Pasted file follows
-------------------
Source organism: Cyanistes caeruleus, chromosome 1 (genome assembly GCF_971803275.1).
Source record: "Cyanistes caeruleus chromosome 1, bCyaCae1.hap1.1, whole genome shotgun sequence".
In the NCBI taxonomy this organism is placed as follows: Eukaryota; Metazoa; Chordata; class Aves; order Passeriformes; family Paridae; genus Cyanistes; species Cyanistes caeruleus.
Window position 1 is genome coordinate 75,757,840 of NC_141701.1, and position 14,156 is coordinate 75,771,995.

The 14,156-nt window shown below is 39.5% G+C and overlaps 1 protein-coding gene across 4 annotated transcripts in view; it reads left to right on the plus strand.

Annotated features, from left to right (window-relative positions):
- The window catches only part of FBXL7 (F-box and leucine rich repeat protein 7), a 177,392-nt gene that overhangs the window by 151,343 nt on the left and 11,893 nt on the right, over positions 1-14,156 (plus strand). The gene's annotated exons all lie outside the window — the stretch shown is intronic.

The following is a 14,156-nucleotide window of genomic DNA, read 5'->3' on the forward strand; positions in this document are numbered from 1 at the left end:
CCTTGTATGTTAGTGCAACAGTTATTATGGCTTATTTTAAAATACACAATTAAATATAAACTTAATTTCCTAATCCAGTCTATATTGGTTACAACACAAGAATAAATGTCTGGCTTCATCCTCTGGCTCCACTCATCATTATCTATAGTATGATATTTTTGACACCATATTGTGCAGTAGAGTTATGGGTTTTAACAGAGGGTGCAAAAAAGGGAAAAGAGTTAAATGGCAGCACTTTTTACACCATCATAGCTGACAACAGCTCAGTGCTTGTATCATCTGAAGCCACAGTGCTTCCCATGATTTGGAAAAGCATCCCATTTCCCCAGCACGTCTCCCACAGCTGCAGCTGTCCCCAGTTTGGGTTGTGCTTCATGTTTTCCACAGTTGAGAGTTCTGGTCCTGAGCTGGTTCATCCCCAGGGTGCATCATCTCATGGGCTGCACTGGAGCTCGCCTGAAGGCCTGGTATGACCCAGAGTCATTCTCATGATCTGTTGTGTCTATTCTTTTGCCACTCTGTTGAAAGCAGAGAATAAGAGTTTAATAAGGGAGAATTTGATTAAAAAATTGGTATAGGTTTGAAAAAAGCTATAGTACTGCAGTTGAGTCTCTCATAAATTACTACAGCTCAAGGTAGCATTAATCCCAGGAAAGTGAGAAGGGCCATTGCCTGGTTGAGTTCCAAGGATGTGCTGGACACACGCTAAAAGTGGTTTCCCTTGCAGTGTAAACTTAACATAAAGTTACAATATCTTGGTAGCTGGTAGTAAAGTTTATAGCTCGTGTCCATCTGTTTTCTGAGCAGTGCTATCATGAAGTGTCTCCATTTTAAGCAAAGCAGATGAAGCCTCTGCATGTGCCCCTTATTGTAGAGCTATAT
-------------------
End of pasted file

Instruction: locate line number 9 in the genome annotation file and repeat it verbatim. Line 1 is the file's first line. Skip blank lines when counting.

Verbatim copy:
CCTTGTATGTTAGTGCAACAGTTATTATGGCTTATTTTAAAATACACAATTAAATATAAACTTAATTTCCTAATCCAGTCTATATTGGTTACAACACAAGAATAAATGTCTGGCTTCATCCTCTGGCTCCACTCATCATTATCTATAGTATGATATTTTTGACACCATATTGTGCAGTAGAGTTATGGGTTTTAACAGAGGGTGCAAAAAAGGGAAAAGAGTTAAATGGCAGCACTTTTTACACCATCATAGCTGACAACAGCTCAGTGCTTGTATCATCTGAAGCCACAGTGCTTCCCATGATTTGGAAAAGCATCCCATTTCCCCAGCACGTCTCCCACAGCTGCAGCTGTCCCCAGTTTGGGTTGTGCTTCATGTTTTCCACAGTTGAGAGTTCTGGTCCTGAGCTGGTTCATCCCCAGGGTGCATCATCTCATGGGCTGCACTGGAGCTCGCCTGAAGGCCTGGTATGACCCAGAGTCATTCTCATGATCTGTTGTGTCTATTCTTTTGCCACTCTGTTGAAAGCAGAGAATAAGAGTTTAATAAGGGAGAATTTGATTAAAAAATTGGTATAGGTTTGAAAAAAGCTATAGTACTGCAGTTGAGTCTCTCATAAATTACTACAGCTCAAGGTAGCATTAATCCCAGGAAAGTGAGAAGGGCCATTGCCTGGTTGAGTTCCAAGGATGTGCTGGACACACGCTAAAAGTGGTTTCCCTTGCAGTGTAAACTTAACATAAAGTTACAATATCTTGGTAGCTGGTAGTAAAGTTTATAGCTCGTGTCCATCTGTTTTCTGAGCAGTGCTATCATGAAGTGTCTCCATTTTAAGCAAAGCAGATGAAGCCTCTGCATGTGCCCCTTATTGTAGAGCTATAT